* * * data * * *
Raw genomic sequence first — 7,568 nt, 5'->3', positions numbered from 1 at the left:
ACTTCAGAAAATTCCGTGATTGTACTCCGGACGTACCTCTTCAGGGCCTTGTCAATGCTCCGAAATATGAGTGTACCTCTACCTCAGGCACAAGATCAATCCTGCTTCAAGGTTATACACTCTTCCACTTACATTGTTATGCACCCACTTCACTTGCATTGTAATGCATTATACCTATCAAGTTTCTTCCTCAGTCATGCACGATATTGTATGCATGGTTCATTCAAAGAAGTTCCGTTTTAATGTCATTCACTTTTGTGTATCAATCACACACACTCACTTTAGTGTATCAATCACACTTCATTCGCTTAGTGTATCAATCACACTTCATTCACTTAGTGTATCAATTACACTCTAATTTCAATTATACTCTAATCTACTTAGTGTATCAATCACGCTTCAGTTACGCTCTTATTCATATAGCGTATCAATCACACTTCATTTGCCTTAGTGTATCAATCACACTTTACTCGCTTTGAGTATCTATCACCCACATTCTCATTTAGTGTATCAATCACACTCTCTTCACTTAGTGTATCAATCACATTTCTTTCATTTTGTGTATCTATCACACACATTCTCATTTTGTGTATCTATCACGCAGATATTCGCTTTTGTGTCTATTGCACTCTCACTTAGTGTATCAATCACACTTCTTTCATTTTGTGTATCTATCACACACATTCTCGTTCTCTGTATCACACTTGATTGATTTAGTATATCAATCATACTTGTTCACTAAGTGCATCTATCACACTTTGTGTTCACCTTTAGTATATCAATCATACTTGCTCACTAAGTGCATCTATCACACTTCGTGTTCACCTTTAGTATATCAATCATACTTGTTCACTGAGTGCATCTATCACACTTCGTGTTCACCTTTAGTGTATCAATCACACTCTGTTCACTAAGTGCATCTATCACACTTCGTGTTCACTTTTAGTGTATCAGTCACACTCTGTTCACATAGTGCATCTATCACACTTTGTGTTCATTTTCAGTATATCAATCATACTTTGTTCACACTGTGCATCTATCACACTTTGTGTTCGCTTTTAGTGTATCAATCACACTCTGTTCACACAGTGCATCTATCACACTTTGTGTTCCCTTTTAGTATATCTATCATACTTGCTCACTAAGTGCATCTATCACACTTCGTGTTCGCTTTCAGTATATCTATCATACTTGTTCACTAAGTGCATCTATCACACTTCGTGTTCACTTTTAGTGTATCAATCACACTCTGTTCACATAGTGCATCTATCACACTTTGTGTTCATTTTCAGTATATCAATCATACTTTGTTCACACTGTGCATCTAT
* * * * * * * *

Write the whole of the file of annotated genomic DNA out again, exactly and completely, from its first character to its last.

Raw genomic sequence first — 7,568 nt, 5'->3', positions numbered from 1 at the left:
ACTTCAGAAAATTCCGTGATTGTACTCCGGACGTACCTCTTCAGGGCCTTGTCAATGCTCCGAAATATGAGTGTACCTCTACCTCAGGCACAAGATCAATCCTGCTTCAAGGTTATACACTCTTCCACTTACATTGTTATGCACCCACTTCACTTGCATTGTAATGCATTATACCTATCAAGTTTCTTCCTCAGTCATGCACGATATTGTATGCATGGTTCATTCAAAGAAGTTCCGTTTTAATGTCATTCACTTTTGTGTATCAATCACACACACTCACTTTAGTGTATCAATCACACTTCATTCGCTTAGTGTATCAATCACACTTCATTCACTTAGTGTATCAATTACACTCTAATTTCAATTATACTCTAATCTACTTAGTGTATCAATCACGCTTCAGTTACGCTCTTATTCATATAGCGTATCAATCACACTTCATTTGCCTTAGTGTATCAATCACACTTTACTCGCTTTGAGTATCTATCACCCACATTCTCATTTAGTGTATCAATCACACTCTCTTCACTTAGTGTATCAATCACATTTCTTTCATTTTGTGTATCTATCACACACATTCTCATTTTGTGTATCTATCACGCAGATATTCGCTTTTGTGTCTATTGCACTCTCACTTAGTGTATCAATCACACTTCTTTCATTTTGTGTATCTATCACACACATTCTCGTTCTCTGTATCACACTTGATTGATTTAGTATATCAATCATACTTGTTCACTAAGTGCATCTATCACACTTTGTGTTCACCTTTAGTATATCAATCATACTTGCTCACTAAGTGCATCTATCACACTTCGTGTTCACCTTTAGTATATCAATCATACTTGTTCACTGAGTGCATCTATCACACTTCGTGTTCACCTTTAGTGTATCAATCACACTCTGTTCACTAAGTGCATCTATCACACTTCGTGTTCACTTTTAGTGTATCAGTCACACTCTGTTCACATAGTGCATCTATCACACTTTGTGTTCATTTTCAGTATATCAATCATACTTTGTTCACACTGTGCATCTATCACACTTTGTGTTCGCTTTTAGTGTATCAATCACACTCTGTTCACACAGTGCATCTATCACACTTTGTGTTCCCTTTTAGTATATCTATCATACTTGCTCACTAAGTGCATCTATCACACTTCGTGTTCGCTTTCAGTATATCTATCATACTTGTTCACTAAGTGCATCTATCACACTTCGTGTTCACTTTTAGTGTATCAATCACACTCTGTTCACATAGTGCATCTATCACACTTTGTGTTCATTTTCAGTATATCAATCATACTTTGTTCACACTGTGCATCTAT